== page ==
London: Meryl Streep has defended her portrayal of former Prime Minister Margaret Thatcher as an old woman suffering from dementia in her latest movie ‘The Iron Lady’.
The film has drawn criticism from Thatcher’s former colleagues; including former Conservative party chairman Lord Tebbit.
He has called the performance “half-hysterical, over-emotional”.
“I wanted to capture whatever it was that drew people to her or meant people have a special venom for her,” the BBC quoted Streep as saying.
“I felt that if we did it in the right way, it would be OK
“There is a feeling that the walls are just more permeable between the present and the past and one intrudes on the other.
“It’s something that I don’t think there should be a stigma about, it’s life, it’s the truth.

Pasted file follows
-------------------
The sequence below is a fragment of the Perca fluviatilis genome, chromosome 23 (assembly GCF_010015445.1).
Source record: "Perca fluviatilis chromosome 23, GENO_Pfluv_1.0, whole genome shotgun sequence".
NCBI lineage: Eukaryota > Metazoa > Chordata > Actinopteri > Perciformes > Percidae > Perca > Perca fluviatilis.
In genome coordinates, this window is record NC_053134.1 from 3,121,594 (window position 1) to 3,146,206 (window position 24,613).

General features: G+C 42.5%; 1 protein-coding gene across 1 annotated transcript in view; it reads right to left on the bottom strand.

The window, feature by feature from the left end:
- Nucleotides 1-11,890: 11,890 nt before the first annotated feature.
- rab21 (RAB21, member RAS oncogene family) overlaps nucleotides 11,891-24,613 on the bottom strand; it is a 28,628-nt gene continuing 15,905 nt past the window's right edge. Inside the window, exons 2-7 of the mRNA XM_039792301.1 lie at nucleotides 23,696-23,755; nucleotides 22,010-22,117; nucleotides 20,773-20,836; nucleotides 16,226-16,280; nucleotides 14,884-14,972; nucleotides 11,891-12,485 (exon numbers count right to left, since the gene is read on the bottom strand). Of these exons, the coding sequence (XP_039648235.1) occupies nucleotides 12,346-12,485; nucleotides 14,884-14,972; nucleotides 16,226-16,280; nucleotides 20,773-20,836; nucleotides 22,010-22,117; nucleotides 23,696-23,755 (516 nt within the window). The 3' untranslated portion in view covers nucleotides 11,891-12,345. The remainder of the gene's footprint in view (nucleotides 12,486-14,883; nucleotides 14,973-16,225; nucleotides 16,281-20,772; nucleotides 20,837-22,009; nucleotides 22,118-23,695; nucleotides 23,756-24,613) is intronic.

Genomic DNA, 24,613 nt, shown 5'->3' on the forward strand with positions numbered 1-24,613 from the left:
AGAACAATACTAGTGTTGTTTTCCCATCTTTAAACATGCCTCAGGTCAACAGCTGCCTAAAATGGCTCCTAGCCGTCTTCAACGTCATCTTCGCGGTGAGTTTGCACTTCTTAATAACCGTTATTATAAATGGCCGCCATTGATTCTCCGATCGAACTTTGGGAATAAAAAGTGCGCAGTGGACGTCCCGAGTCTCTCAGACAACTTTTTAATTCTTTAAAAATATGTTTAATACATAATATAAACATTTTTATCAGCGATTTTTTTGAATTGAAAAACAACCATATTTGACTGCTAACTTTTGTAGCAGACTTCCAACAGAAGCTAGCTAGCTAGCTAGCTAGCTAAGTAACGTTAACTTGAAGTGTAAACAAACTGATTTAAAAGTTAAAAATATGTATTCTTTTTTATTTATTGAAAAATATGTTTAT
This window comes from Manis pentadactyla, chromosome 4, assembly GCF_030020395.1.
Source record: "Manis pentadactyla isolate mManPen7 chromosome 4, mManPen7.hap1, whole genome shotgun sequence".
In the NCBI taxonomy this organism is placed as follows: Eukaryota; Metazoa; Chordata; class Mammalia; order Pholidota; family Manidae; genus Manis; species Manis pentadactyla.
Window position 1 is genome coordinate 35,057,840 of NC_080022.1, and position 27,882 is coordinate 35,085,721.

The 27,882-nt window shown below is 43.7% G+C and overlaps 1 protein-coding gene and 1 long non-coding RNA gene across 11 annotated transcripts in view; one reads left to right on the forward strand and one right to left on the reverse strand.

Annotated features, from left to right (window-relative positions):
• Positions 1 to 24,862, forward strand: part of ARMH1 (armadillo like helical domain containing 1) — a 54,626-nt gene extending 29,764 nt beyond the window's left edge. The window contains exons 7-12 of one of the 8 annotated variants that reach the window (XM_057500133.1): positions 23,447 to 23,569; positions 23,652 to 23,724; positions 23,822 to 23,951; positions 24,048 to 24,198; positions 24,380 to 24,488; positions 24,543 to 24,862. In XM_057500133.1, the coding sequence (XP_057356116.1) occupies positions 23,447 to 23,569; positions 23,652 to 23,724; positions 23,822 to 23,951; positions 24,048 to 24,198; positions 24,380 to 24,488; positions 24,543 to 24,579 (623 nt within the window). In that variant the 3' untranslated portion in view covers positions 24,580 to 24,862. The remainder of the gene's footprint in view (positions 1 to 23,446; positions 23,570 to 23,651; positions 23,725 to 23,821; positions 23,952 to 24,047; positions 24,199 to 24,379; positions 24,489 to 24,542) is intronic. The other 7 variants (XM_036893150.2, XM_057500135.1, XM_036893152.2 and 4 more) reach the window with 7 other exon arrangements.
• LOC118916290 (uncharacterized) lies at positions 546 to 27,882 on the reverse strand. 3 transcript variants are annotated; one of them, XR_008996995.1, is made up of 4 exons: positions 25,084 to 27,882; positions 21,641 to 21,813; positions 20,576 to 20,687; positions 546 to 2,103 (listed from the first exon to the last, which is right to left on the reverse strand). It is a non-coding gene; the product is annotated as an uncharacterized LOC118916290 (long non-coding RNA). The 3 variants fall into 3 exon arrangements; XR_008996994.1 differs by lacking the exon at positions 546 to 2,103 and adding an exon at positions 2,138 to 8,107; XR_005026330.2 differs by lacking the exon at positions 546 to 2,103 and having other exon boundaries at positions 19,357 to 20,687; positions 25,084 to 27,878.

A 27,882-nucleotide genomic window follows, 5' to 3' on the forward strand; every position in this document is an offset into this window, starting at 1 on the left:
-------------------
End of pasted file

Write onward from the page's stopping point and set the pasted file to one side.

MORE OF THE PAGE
“We’ve all had that moment where you can’t remember why you went upstairs and so it was extrapolating that feeling of disorientation, momentary as it is,” she said.
The movie told in a series of flashbacks, sees an elderly Baroness Thatcher struggling with advanced dementia and in regular conversation with her late husband Denis Thatcher, played by Jim Broadbent.
Michael Portillo has, meanwhile praised Streep’s performance in the movie, due for release on January 6.
The rest of the film deals with her rise and eventual fall from power, and has scenes of her bullying her cabinet into submission.
Referring to Carol Thatcher’s book detailing her mother’s decline, Streep said that although Carol received a lot of criticism for speaking out but those people who have patients suffering from the disease at home are grateful.
“Carol caught a lot of flak for speaking about this, but other people who have dementia in their family are grateful,” she added.